2. does

not compel him

for other cases see sama topic and KEY-NUMBER in all Key-Numbered Digests and Indexes

defendant's car had been bent and indented , selves had a direct bearing upon the issue by the impact, while the sides of the machine as to the particular qualities of the defendand the coat of its said occupant were bespat- ant to which these several witnesses were tered with the blood and brains of Zapata. called to testify, and that, in the absence of

It would thus appear that the evidence a showing of bad faith on the part of the before the jury was abundantly ample to prosecuting officer, they were within the justify the defendant's conviction. Notwith- proper bounds of his cross-examination. standing this fact the appellant insistently [3] The district attorney also asked of a contends that the judgment of conviction number of said witnesses whether they had herein should be reversed on account of cer- heard that the defendant had on sereral octain alleged acts of prejudicial misconduct casions been arrested for speeding his autoon the part of the district attorney occurring mobile beyond the legal limit, and in some during the trial and the argument of the case instances had pleaded guilty and paid fines and claimed to have resulted in a miscar- therefor. In most cases this question was riage of justice. The specific acts of alleged asked and answered negatively without obmisconduct relied upon for a reversal, subjection or assignment of misconduct. It may stantially stated, are these :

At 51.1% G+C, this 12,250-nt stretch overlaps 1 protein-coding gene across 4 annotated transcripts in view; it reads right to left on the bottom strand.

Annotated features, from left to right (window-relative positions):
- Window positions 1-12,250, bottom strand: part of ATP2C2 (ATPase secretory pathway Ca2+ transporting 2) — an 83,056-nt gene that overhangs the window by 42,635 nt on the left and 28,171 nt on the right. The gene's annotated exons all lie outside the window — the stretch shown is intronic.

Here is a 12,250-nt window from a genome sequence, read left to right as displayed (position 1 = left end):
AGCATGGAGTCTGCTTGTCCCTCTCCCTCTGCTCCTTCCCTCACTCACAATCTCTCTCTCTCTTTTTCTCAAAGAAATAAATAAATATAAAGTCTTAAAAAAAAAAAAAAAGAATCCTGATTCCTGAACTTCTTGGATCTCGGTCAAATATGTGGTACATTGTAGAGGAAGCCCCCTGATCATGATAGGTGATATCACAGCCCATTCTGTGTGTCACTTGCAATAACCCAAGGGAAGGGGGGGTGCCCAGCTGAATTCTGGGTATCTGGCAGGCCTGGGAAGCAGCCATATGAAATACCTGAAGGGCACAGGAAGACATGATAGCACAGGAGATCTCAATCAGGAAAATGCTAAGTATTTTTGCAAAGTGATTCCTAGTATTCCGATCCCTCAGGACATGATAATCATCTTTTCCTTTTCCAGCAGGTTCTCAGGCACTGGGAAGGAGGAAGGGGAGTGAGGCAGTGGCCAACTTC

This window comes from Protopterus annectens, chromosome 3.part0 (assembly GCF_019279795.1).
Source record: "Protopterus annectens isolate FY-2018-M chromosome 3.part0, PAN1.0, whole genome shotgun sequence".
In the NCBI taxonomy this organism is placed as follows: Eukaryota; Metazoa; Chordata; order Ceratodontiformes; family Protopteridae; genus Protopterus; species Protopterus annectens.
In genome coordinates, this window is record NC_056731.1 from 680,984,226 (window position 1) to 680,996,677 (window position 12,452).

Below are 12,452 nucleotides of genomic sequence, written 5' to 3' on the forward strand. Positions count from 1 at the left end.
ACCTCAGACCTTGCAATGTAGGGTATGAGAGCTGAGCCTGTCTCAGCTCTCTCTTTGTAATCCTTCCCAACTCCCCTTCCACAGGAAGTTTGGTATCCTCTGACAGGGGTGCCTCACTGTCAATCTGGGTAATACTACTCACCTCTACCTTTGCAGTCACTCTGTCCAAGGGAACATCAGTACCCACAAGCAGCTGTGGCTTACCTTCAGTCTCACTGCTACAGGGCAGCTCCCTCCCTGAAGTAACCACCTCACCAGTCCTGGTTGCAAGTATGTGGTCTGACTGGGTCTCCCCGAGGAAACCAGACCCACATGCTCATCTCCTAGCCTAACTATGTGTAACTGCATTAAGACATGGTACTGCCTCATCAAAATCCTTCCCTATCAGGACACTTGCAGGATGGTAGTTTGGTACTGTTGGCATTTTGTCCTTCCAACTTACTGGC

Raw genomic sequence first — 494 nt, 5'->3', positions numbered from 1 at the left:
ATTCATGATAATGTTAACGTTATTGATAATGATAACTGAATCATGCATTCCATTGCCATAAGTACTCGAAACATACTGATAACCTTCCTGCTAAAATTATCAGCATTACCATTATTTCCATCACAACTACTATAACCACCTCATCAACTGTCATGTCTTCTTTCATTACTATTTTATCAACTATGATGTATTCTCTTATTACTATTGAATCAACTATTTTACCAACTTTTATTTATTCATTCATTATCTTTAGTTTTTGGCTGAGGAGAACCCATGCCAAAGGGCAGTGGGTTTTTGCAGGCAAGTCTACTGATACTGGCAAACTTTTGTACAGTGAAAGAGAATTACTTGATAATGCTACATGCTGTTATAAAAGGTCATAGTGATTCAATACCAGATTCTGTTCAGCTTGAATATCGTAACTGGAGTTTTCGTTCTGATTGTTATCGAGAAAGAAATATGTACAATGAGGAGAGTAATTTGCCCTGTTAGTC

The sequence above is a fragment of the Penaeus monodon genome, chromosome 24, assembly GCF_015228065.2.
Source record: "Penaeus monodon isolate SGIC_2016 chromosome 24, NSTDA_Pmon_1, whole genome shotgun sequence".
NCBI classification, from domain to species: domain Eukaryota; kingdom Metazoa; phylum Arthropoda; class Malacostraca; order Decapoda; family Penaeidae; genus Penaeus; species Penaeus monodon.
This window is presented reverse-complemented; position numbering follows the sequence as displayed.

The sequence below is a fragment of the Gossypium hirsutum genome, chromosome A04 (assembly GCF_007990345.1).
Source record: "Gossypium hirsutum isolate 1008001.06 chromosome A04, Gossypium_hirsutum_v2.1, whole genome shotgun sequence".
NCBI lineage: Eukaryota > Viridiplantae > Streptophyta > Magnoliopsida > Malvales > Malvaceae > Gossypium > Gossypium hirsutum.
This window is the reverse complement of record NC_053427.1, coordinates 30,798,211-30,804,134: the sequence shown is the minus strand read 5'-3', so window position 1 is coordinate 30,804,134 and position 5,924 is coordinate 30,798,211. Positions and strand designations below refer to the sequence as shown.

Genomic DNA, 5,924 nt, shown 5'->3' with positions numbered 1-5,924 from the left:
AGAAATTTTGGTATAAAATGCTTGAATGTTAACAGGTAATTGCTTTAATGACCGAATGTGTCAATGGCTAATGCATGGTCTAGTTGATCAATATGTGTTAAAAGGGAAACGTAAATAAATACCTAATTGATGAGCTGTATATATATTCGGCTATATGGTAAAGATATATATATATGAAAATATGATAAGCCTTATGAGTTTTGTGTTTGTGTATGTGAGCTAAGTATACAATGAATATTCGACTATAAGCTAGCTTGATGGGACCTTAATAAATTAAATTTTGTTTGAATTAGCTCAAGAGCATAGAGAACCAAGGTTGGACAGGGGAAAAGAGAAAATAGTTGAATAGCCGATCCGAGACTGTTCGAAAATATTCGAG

be seriously questioned whether a person [2] During the trial of the cause and prior habituated to reckless driving of an autoto the time when the defendant himself had mobile to the extent of being in a number of taken the stand as a witness in his own be- cases and in several counties arrested therehalf his counsel proffered proof that his for is of that kindly and humane disposition general reputation for truth, honesty, and which the character witnesses of the defendintegrity was good. The trial court, upon ant herein would have had the jury believe objection made, limited the evidence offered him to be; but however this may be it apin this regard to proof of the general reputa- pears, as above stated, that in most instances tion of the defendant for kindness and gentle- no objection or assignment of misconduct was ness, as being the particular qualities in- made to these questions, and that also in volved in the particular inquiry. The de- most cases the witnesses stated that they fendant apparently accepted this limitation; had never heard of the matter, and in some and proceeding upon the theory that it would instances the witnesses admitted that they be unlikely that a person of gentle and kind had heard of these episodes. It further aply nature would disregard the promptings pears from the record that no request was of humanity as well as the commands of made to the court for an admonition to the the law requiring him to stop and render aid jury to disregard this evidence; nor was to those who might be injured by a collision any instruction to that effect requested; nor if he was aware of the fact or likelihood of was the good faith of the district attorney in such injury, the defendant called several wit- making these inquiries at the time brought nesses, who testified that the general reputa- into question. Under these circumstances tion of the defendant for kindness and gen- no prejudicial error can be predicated upon tleness was good. Of the witness George the action of the district attorney in making, Filmer the district attorney asked upon or of the court in permitting, the inquiry as cross-examination whether he had ever heard to whether the character witnesses for the it discussed that the defendant, with several defendant knew of his arrests and pleas of other poultry men of San Francisco, had guilty and fines for unlawful speeding. been arrested for picking chickens alive. [4] The district attorney is also charged The same question was asked of each of the with misconduct in asking several of said other witnesses to the defendant's general witnesses whether they had heard it disreputation for kindness and gentleness. A cussed that the defendant was under investinumber of these replied to the question that gation by the police department of San Fran. they had never heard the matter discussed, cisco for the selling of several stolen autowhile others stated that they had heard of mobiles. The question was improper, and it, but had investigated it and found that the the action of the district attorney in asking rumor had no foundation in fact. The dis- it an act of misconduct on his part; but the trict attorney also asked of most, if not all, record shows that the court in each instance of said witnesses if they had not heard that sustained the defendant's objections to the the defendant had run down a boy or a man question; and further shows that while upon the streets of San Francisco and been the defendant's counsel assigned the act of arrested, for it, to which most of them re- the district attorney as misconduct, no replied that they had never heard of it. Of quest was made of the court to admonish or some of said witnesses the district attorney instruct the jury to disregard the same, also inquired if they had not heard of the Notwithstanding this, the court of its own defendant's arrest fo unlawfully killing an motion gave the jury the following instrucelk. To this line of questions in most in- tion: stances no objection or assignment of mis “Offers of testimony by either counsel which conduct was made at the time, nor was the the court refused to admit in evidence, and angood faith of the district attorney in ask- swers given by witnesses which may have been